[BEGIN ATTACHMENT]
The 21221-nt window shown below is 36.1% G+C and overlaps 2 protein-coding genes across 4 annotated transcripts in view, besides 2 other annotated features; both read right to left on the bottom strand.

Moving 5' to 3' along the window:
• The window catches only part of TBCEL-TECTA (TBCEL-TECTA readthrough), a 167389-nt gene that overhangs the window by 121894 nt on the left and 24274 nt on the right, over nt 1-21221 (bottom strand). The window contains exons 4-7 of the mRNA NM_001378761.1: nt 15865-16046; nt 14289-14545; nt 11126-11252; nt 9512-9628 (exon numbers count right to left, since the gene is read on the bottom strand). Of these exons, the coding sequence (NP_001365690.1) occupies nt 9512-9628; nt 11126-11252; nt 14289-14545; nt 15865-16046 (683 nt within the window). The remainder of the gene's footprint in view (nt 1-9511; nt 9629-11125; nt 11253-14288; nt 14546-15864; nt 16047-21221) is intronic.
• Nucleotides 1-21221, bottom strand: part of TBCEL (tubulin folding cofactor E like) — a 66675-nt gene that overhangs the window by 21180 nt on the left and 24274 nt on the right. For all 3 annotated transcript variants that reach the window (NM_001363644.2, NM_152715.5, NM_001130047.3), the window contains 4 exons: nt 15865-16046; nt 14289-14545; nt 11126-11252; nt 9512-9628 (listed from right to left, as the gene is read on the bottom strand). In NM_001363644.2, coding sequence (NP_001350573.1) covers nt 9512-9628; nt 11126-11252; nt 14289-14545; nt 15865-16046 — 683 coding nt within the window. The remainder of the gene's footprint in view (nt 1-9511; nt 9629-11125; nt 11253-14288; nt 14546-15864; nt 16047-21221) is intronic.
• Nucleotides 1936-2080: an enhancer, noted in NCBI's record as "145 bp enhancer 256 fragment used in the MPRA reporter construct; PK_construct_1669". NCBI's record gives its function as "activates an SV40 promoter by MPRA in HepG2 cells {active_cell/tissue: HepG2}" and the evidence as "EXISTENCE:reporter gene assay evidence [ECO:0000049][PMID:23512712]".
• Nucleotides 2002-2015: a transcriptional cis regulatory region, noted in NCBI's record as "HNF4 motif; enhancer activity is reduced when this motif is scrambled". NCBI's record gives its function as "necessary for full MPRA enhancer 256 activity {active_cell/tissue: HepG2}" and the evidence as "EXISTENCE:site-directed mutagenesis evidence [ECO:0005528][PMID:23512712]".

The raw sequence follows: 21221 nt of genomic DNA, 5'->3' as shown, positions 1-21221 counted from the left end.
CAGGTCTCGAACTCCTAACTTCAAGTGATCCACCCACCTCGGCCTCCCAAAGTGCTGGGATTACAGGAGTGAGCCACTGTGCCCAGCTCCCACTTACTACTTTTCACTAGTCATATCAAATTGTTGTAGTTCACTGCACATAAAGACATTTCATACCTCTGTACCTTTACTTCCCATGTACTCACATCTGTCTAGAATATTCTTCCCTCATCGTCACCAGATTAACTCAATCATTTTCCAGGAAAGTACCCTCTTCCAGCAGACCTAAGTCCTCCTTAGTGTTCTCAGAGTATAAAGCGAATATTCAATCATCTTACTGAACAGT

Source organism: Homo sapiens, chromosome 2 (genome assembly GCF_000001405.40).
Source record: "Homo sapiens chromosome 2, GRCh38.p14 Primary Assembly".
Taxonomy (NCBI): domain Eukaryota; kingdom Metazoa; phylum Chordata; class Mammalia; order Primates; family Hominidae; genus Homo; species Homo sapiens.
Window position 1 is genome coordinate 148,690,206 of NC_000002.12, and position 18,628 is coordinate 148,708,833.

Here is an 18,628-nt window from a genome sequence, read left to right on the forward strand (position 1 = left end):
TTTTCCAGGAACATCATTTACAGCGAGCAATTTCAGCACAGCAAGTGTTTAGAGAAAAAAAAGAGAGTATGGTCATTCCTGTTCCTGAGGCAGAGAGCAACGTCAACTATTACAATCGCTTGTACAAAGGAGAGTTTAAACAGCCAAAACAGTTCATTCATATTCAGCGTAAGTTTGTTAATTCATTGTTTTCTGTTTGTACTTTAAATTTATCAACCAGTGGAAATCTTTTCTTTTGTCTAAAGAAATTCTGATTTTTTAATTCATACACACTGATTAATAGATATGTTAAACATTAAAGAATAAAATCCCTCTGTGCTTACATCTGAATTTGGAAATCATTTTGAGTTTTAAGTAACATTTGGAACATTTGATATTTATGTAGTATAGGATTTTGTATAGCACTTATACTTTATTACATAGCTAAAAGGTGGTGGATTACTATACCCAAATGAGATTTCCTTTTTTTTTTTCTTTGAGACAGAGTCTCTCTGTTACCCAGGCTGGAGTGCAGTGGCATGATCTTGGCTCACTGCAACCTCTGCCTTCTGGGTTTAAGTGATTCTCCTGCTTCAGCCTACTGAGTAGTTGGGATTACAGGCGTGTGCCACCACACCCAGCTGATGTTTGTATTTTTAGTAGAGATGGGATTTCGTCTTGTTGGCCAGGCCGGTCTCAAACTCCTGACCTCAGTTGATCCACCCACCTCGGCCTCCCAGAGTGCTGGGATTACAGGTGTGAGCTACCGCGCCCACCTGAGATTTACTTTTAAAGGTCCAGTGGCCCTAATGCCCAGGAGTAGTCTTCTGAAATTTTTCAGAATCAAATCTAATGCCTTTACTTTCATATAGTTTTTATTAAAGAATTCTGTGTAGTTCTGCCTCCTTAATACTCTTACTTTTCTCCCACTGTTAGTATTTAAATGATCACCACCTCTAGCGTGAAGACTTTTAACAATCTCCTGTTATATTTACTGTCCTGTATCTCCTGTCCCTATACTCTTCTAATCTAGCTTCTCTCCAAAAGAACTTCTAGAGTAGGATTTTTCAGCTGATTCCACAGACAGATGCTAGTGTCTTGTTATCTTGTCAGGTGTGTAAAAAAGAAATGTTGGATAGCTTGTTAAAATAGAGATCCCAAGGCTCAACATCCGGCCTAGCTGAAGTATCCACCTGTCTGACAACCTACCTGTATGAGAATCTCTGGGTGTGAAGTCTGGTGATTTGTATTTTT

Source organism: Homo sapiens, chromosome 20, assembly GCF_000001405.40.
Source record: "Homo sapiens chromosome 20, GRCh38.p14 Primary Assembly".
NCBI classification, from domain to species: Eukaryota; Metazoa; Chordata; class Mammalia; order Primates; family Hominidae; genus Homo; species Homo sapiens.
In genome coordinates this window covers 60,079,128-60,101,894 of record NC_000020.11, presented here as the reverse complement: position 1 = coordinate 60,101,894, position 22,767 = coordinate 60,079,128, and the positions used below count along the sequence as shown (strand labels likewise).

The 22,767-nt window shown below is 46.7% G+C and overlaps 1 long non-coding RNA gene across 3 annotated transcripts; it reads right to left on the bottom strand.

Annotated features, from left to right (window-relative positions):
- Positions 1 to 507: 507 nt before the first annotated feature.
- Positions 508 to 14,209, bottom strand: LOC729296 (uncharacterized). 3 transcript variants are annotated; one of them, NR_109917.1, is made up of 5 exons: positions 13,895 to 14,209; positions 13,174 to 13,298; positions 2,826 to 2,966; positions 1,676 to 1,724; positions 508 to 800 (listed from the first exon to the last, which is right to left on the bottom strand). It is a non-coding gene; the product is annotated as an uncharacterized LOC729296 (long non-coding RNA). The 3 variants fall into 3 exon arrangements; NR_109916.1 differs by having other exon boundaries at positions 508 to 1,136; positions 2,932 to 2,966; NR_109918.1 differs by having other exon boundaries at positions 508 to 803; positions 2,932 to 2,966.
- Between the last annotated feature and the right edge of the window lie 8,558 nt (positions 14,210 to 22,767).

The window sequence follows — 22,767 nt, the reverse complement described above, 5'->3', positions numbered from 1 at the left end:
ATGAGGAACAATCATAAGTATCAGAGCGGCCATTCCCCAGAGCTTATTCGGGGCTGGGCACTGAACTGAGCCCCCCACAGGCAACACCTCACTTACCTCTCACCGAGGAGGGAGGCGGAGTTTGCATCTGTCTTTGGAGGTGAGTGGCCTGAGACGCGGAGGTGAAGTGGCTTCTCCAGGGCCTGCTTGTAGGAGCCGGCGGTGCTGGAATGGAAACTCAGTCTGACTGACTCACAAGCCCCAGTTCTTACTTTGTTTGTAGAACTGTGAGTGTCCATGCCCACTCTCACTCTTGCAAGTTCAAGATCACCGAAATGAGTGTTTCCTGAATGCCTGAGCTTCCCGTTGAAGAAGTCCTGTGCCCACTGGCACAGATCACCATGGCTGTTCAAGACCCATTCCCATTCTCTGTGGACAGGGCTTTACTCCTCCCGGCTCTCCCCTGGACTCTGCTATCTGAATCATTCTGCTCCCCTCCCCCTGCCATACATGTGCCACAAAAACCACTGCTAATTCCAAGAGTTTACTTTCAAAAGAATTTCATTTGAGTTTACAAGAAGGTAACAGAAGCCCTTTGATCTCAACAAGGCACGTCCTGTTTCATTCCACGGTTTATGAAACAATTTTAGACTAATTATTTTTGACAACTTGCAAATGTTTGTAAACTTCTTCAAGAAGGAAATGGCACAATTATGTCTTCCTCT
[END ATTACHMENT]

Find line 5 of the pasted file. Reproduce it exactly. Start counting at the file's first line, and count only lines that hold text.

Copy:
• Nucleotides 1936-2080: an enhancer, noted in NCBI's record as "145 bp enhancer 256 fragment used in the MPRA reporter construct; PK_construct_1669". NCBI's record gives its function as "activates an SV40 promoter by MPRA in HepG2 cells {active_cell/tissue: HepG2}" and the evidence as "EXISTENCE:reporter gene assay evidence [ECO:0000049][PMID:23512712]".